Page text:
Tuesday, March 22, 2016
Father Unknown Adoption Movie Review
David Quint’s father, Urban Quint, never knew who his birth father was. His earliest memories are set at an orphanage in Switzerland, but as a young child his mother sent from America to have him join her. He spend the remaining years of childhood being raised by her, but she refused to tell him anything about his birth father. In the years that followed, Urban reached adulthood, became a teacher, married, had a son, and watched his son grow into adulthood. When his mother passed, he finally decided to seek out information about his birth father – and as part of that search, to briefly return to Switzerland. The film, Father Unknown, is largely shot by David Quint’s camera phone as it is happening.
A journey to Switzerland is overwhelming, but connects Urban with people who remember him from his time in the orphanage, provides hints that he might have some relatives that he never knew existed, and ultimately begins to reveal the information that he has come to seek.
The Adoption Connection
David’s grandmother kept secrets from his father. These secrets plagued David as well; he explained that there is “something missing; a distance with other people… a lack of connection.” Often – and rightly so – the adoption community focuses on the way that secrecy causes pain to birth families and adoptees; this film adds a focus on the pain that secrecy can cause future generations.
In a way, Father Unknown mirrors Closure, in that a search that initially provides information eventually provides relationship.
Father Unknown powerfully depicts a man’s quest to find information that has long been kept from him. It also adds the unique perspective of that man’s son, who also has been pained by that missing information.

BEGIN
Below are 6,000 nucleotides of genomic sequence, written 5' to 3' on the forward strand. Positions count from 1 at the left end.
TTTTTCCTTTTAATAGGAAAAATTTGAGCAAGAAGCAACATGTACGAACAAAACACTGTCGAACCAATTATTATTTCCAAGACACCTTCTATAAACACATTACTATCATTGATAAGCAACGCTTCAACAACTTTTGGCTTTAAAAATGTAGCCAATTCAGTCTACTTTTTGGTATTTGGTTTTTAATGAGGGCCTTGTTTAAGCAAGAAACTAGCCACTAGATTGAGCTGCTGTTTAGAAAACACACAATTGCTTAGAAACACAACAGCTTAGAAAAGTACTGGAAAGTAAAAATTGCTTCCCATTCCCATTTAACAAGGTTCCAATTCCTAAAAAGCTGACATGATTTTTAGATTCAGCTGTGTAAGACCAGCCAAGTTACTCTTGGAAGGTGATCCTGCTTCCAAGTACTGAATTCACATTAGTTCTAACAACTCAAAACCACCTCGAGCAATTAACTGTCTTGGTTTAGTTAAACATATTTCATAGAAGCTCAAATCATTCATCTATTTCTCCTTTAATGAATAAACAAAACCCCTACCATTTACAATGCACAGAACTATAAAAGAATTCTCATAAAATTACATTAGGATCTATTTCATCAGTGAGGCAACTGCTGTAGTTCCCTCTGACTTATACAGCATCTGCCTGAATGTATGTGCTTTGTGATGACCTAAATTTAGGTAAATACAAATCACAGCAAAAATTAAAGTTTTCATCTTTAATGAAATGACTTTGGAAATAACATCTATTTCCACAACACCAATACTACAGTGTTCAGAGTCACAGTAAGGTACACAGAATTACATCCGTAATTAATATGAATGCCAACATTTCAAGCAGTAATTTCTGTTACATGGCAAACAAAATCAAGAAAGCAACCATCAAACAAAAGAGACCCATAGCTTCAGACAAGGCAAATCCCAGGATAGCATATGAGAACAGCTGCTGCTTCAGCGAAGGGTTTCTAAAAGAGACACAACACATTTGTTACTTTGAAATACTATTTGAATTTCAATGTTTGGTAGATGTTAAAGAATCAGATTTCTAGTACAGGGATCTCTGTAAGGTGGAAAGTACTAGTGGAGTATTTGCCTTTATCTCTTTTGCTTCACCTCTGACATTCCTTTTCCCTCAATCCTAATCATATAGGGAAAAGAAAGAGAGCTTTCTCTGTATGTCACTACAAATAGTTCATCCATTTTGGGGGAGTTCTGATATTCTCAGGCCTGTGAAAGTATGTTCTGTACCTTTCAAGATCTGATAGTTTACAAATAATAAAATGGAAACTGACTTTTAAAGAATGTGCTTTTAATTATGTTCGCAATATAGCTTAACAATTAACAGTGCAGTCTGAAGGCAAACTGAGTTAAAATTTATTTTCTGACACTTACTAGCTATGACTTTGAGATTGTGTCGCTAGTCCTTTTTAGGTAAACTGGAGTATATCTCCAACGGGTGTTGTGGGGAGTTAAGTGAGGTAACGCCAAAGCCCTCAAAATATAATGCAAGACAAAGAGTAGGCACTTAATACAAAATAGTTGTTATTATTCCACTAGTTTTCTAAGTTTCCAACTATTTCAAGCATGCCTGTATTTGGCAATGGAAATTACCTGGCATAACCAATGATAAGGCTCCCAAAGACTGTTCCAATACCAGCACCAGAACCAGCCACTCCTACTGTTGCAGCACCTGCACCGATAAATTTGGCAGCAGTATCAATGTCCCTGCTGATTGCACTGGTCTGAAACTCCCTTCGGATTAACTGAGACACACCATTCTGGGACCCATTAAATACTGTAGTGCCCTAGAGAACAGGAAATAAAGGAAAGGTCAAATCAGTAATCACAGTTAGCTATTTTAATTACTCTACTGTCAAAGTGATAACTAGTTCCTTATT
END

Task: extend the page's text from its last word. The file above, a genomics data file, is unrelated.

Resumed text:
Urban is supported and encouraged by his wife and son in this quest. Although his mother told him to never pursue this missing part of his history, everyone that he encounters on his journey seems to be welcoming, warm, and helpful.
Although it’s a bit of a spoiler, it’s important for adoptive families to know ahead of time that Urban does find – and meet – a half-brother who warmly welcomes him. We learn that this older half-brother has always know that Urban existed; he never knew his name, but had always prayed to meet him. The pain that secrecy in adoption can cause is profound, and it reaches far; Father Unknown captures that beautifully and powerfully without being accusatory.
It is sometimes uncomfortable to see how disoriented and overwhelmed Urban is at some points of his journey. Viewers are taken on a very personal and very real journey with him.
Father Unknown is a very powerful, firsthand journey of reconnection and rediscovery in a similar fashion to Closure. This film gets Adoption at the Movies’ high recommendation for teens and adults; it might be particularly interesting to people consider adoption and to adults whose lives have already been touched by adoption.
Questions for Discussion
How many people were hurt by the secrecy revolving around Urban? What was lost? What was gained by the secrecy?
What would it be like to discover – well into your retirement – that you have family that you’d never met? How would you respond?